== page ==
Try to be patient and look at the big picture. You want to do what you can to make this surgery a success. You do not want to be sitting for an extended period of time. Sitting puts 30% more stress on the discs than either standing or lying down. So try to get up after a half hour and walk around a bit. Be sure you are walking and are careful to use good body mechanics, good posture and structural alignment. Avoid activities that involve repetitious bending or twisting at the waist.

Hopefully it will make you feel better knowing that we're all in the same boat...and cannot avoid the fact that it takes a long time to recovery from most spinal procedures. ;)
Thank you very much for the reply. You helped to lift my spirits. To be clear, I had my first herniation at L4/L5 that I know of in 1997. This progressed to DDD which had been confirmed by a discogram. After that point I had two additional herniations in that disc. Usually within 6 to 8 weeks the worse of the pain would go down after an "event". Epidurals were extremely effective then also since my muscles would completely lock up my back when an event would happen. The epidural would get me walking again. The epidurals became less effective as I had said above this past year. The MRIs always showed a herniation, but the doctors said it was not severe (including my spine surgeon back in the past - I have seen him for years). They were wise to keep me away from the knife for as long as was possible. However, once inside, the surgeon said that the herniation was pressing on the nerves pretty good and thus that is why he did a discectomy along with the other work. He actually said the nerves were very compressed and he was surprised it was not causing me more pain and symptoms. So yes, all the nerves at L4/L5 were disturbed during the surgery. The surgeon did say that he did not believe a fusion was called for and thus the laminectomy.

Besides PT I am biking and walking and yes have been taught proper form by the physical therapist. The biking is stationary of course. I loved using the elliptical machine for cardio work, but find it intensifies my pain if I use it right now. Again, the motion must overwork the muscles trying to stabilize my back. So I have laid off of that until I can tolerate it better. I try to stay away from activities that aggravate the back muscles, but sometimes just trying to keep up with the family does it.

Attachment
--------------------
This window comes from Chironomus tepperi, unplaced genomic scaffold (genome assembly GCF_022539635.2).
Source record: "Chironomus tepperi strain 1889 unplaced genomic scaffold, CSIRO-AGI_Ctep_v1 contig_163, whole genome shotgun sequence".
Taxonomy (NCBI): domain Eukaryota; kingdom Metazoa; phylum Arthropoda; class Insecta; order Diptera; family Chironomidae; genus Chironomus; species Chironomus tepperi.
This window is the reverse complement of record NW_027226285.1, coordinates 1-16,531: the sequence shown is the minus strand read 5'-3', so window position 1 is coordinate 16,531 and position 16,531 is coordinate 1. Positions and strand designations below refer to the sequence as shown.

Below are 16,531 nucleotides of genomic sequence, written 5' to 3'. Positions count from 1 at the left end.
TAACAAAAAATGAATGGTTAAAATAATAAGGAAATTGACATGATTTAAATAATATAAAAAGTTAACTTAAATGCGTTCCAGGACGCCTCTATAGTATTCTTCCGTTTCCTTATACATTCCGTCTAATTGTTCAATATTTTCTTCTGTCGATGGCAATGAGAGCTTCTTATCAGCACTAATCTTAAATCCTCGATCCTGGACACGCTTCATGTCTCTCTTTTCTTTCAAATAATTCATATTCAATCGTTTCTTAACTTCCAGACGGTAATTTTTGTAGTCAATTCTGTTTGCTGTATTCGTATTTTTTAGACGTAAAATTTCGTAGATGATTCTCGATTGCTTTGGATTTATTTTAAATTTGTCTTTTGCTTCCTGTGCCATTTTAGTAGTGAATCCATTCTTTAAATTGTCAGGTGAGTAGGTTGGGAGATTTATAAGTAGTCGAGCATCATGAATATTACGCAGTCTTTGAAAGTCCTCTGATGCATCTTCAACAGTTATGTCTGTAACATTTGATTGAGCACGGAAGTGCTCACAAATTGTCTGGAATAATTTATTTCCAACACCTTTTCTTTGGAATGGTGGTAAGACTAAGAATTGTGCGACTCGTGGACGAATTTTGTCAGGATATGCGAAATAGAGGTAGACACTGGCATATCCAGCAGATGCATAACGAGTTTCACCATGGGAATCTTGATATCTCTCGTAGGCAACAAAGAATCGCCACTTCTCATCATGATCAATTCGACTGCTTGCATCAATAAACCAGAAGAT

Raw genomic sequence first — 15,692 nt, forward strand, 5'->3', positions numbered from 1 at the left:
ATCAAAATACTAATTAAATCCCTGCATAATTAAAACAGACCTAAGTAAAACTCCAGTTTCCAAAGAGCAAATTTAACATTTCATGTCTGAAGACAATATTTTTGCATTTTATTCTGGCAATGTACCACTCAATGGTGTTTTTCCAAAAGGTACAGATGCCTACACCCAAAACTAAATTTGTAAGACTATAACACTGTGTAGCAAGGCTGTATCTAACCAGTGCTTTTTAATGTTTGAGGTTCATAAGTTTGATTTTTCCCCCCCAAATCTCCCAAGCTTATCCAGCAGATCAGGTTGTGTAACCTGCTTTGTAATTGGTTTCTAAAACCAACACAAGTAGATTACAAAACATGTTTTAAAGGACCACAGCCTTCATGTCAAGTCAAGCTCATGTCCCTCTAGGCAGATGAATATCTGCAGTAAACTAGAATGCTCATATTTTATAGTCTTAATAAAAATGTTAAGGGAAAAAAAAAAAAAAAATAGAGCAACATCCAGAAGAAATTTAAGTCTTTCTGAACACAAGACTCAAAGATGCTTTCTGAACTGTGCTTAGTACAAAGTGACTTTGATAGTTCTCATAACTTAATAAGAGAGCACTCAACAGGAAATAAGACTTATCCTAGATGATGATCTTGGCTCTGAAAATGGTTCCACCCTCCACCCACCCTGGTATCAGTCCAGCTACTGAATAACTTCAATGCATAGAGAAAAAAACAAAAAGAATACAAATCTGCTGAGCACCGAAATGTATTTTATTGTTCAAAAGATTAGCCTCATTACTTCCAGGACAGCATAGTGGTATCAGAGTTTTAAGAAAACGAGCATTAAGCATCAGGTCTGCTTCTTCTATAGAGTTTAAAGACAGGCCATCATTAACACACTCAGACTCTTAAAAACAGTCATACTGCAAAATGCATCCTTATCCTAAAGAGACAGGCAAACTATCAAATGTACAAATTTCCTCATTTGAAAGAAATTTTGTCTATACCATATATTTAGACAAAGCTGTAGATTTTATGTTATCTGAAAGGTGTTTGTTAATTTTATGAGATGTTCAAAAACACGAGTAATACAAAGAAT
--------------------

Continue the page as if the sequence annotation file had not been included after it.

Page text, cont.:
I really appreciate your response as it does help my mental state. Too much thinking about whether you did the right thing or not can put you into the blues. Although I was not walking more then 100 feet before the surgery.

As for the pain, if it is muscular, any recommendations for someone whose intestinal tract does not tolerate NSAIDs? I suspect that the Gabapentin will help with any nerve pain I have which may be enough to make things more tolerable. Well it may or may not work, just need to see. Anything else that can help with the muscular issues? I do use heat and ice, but while they both work, the effect is short lived.

Again I really appreciate your response. And most importatntly it sounds like I am progressing as would be expected.
Wow thanks for the excellent reply tetonterri66!!

Yes the MRI is going to be interesting. I just plan to dump a bunch of narcotics into the system and hope I can make it! Yes I have discussed with my doc. I suspect the cervical issue is from laying down and trying to watch TV and the laptop. But it has gone on for about 3 months now and its time to be sure nothing bad is going on. Trigger point injections help for a week or two.

As for the back pain. I had a Laminectomy, Discectomy, Foraminotomy, and The Facets were cut. All at l4/l5. When walking I get pain in the upper buttocks. I could deal with that. When sitting the pain is originating right at the incision over L4/L5. It starts as a dull ache and will intensify to an unbearable ache. When the latter happens, if I touch the area over and around the l4/l5 area it is very sore. Rubbing it lightly will make the pain subside some as long as you rub it. Tens can bring the pain down to a tolerable level for a period of time sometimes.. I really suspect this is muscle spasms, but could be wrong. Vicodin is very effective in helping with the pain. But in order to bring the pain to a tolerable level, I have to go to La La land with it - that is take a lot. The pain doc wants me to try Nucynta? I have tried Flexeril and Skelaxed, but both were like elephant tranquilizers for me.

So the question really is, what is causing that area to be so sensitive to sitting. I can go from tolerable pain to all out I need to lay down for hours pain. I can lay on my side with very little pain (this it is my rescue position).

Help?